Reported sexual assault is increasing, and the diverse immediate and longer term needs of the victim are usually met by exposure to a number of healthcare professionals often in different locations, involving delays and travel, increasing the trauma for the victim.Objectives
To set up a centre to address the immediate and longer term needs of the sexual assault victim and review issues arising during the development of the service.Methods
Description of setting up the service in the genitourinary medicine department of Kings College Hospital, south London, and the aspects of care offered.Results
The number of victims referred by police increased from 15 in 1992 to 58 in 1996. In 1996, 55 female and three male victims were seen. 23 different police stations brought victims for examination; mean age of the victim was 27 years (range 14-60), median time between assault and examination was 22 hours (range 3 hours-3 months); 23% had genital injuries, 59% had other physical injury, and 11% needed further hospital care. 71% accepted screening for sexually transmitted infection (STI), 21% had an STI diagnosed, 16% of the women required emergency contraception, 26% received prophylactic antibiotics, and 58% saw a health adviser. 70% had a follow up appointment arranged of which 50% attended.Conclusion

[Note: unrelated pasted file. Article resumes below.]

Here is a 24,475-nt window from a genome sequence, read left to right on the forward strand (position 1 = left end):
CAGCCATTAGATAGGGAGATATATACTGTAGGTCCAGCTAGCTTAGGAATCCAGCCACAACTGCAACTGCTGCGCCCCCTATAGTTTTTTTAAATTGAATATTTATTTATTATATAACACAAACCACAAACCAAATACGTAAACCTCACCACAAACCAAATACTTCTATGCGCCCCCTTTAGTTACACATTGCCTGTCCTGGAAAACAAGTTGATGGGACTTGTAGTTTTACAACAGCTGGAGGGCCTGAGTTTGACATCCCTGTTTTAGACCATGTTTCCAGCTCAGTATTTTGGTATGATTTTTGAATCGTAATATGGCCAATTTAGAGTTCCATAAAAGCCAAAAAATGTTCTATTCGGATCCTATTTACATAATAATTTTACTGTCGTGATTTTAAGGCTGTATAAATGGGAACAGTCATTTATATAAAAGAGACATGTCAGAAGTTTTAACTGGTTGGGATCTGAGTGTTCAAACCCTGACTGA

The high uptake of STI screening, emergency contraception, health adviser consultation, and follow up supports the concept of a comprehensive integrated system to meet the disparate needs of the victim while still obtaining the necessary forensic evidence. The wide catchment area of service users indicates gaps in services available for the assault victim. Earlier genitourinary involvement after sexual assault is becoming increasingly pertinent in relation to HIV prophylaxis.